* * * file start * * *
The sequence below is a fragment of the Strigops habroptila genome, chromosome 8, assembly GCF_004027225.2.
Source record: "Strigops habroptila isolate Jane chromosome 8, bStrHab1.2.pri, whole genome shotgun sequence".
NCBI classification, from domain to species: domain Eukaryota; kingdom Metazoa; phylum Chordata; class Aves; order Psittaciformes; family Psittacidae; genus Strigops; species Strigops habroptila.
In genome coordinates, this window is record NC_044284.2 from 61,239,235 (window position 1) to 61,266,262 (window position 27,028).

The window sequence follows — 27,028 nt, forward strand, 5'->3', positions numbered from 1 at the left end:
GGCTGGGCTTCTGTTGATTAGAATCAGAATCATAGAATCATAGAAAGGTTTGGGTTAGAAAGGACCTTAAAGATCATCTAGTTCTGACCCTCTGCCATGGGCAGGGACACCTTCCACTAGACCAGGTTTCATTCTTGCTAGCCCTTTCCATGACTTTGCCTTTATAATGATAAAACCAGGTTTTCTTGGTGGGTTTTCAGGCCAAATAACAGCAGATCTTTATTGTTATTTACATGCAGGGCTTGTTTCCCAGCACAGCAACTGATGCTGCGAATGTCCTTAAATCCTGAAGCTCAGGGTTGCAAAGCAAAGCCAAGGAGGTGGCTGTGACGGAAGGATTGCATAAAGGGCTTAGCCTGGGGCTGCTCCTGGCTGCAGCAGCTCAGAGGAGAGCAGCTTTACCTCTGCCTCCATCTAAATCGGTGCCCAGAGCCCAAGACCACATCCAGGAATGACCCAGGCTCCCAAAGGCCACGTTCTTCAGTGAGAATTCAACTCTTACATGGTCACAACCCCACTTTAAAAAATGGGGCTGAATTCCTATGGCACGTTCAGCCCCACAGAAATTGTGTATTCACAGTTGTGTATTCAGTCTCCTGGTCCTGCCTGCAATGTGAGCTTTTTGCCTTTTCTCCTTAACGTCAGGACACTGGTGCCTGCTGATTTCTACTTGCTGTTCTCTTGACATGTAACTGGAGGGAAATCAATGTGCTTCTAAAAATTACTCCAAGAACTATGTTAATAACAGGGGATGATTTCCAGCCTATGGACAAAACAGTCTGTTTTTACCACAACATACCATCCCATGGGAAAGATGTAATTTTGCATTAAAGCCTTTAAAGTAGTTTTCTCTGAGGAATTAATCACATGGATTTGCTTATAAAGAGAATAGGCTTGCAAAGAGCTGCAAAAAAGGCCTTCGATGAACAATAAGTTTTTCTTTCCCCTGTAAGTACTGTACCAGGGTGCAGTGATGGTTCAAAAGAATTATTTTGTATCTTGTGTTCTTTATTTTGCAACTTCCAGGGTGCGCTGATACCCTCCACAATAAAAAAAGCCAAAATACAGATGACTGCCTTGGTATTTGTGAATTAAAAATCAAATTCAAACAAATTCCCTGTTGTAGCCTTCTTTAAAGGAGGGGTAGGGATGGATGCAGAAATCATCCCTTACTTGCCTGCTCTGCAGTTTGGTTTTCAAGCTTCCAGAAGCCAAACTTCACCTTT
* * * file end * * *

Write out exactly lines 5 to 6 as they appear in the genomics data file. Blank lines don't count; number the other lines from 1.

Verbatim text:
The window sequence follows — 27,028 nt, forward strand, 5'->3', positions numbered from 1 at the left end:
GGCTGGGCTTCTGTTGATTAGAATCAGAATCATAGAATCATAGAAAGGTTTGGGTTAGAAAGGACCTTAAAGATCATCTAGTTCTGACCCTCTGCCATGGGCAGGGACACCTTCCACTAGACCAGGTTTCATTCTTGCTAGCCCTTTCCATGACTTTGCCTTTATAATGATAAAACCAGGTTTTCTTGGTGGGTTTTCAGGCCAAATAACAGCAGATCTTTATTGTTATTTACATGCAGGGCTTGTTTCCCAGCACAGCAACTGATGCTGCGAATGTCCTTAAATCCTGAAGCTCAGGGTTGCAAAGCAAAGCCAAGGAGGTGGCTGTGACGGAAGGATTGCATAAAGGGCTTAGCCTGGGGCTGCTCCTGGCTGCAGCAGCTCAGAGGAGAGCAGCTTTACCTCTGCCTCCATCTAAATCGGTGCCCAGAGCCCAAGACCACATCCAGGAATGACCCAGGCTCCCAAAGGCCACGTTCTTCAGTGAGAATTCAACTCTTACATGGTCACAACCCCACTTTAAAAAATGGGGCTGAATTCCTATGGCACGTTCAGCCCCACAGAAATTGTGTATTCACAGTTGTGTATTCAGTCTCCTGGTCCTGCCTGCAATGTGAGCTTTTTGCCTTTTCTCCTTAACGTCAGGACACTGGTGCCTGCTGATTTCTACTTGCTGTTCTCTTGACATGTAACTGGAGGGAAATCAATGTGCTTCTAAAAATTACTCCAAGAACTATGTTAATAACAGGGGATGATTTCCAGCCTATGGACAAAACAGTCTGTTTTTACCACAACATACCATCCCATGGGAAAGATGTAATTTTGCATTAAAGCCTTTAAAGTAGTTTTCTCTGAGGAATTAATCACATGGATTTGCTTATAAAGAGAATAGGCTTGCAAAGAGCTGCAAAAAAGGCCTTCGATGAACAATAAGTTTTTCTTTCCCCTGTAAGTACTGTACCAGGGTGCAGTGATGGTTCAAAAGAATTATTTTGTATCTTGTGTTCTTTATTTTGCAACTTCCAGGGTGCGCTGATACCCTCCACAATAAAAAAAGCCAAAATACAGATGACTGCCTTGGTATTTGTGAATTAAAAATCAAATTCAAACAAATTCCCTGTTGTAGCCTTCTTTAAAGGAGGGGTAGGGATGGATGCAGAAATCATCCCTTACTTGCCTGCTCTGCAGTTTGGTTTTCAAGCTTCCAGAAGCCAAACTTCACCTTT